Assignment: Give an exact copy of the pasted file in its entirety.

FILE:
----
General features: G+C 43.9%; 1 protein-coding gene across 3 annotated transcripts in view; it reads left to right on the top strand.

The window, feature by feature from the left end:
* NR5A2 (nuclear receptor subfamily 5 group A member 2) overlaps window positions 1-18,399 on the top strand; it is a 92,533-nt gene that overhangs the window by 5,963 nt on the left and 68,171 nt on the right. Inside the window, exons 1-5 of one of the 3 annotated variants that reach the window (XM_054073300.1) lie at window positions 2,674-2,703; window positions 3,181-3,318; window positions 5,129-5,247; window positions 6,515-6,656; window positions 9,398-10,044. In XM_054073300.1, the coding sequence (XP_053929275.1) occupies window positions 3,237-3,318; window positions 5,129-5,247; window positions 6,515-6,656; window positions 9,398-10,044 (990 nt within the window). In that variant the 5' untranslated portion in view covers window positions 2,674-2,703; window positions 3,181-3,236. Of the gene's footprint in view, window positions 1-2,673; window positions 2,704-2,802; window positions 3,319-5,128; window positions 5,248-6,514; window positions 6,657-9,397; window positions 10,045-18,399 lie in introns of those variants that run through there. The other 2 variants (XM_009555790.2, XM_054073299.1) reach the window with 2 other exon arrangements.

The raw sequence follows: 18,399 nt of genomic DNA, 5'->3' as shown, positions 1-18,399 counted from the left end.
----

General features: G+C 43.9%; 1 protein-coding gene across 3 annotated transcripts in view; it reads left to right on the top strand.

The window, feature by feature from the left end:
* NR5A2 (nuclear receptor subfamily 5 group A member 2) overlaps window positions 1-18,399 on the top strand; it is a 92,533-nt gene that overhangs the window by 5,963 nt on the left and 68,171 nt on the right. Inside the window, exons 1-5 of one of the 3 annotated variants that reach the window (XM_054073300.1) lie at window positions 2,674-2,703; window positions 3,181-3,318; window positions 5,129-5,247; window positions 6,515-6,656; window positions 9,398-10,044. In XM_054073300.1, the coding sequence (XP_053929275.1) occupies window positions 3,237-3,318; window positions 5,129-5,247; window positions 6,515-6,656; window positions 9,398-10,044 (990 nt within the window). In that variant the 5' untranslated portion in view covers window positions 2,674-2,703; window positions 3,181-3,236. Of the gene's footprint in view, window positions 1-2,673; window positions 2,704-2,802; window positions 3,319-5,128; window positions 5,248-6,514; window positions 6,657-9,397; window positions 10,045-18,399 lie in introns of those variants that run through there. The other 2 variants (XM_009555790.2, XM_054073299.1) reach the window with 2 other exon arrangements.

The raw sequence follows: 18,399 nt of genomic DNA, 5'->3' as shown, positions 1-18,399 counted from the left end.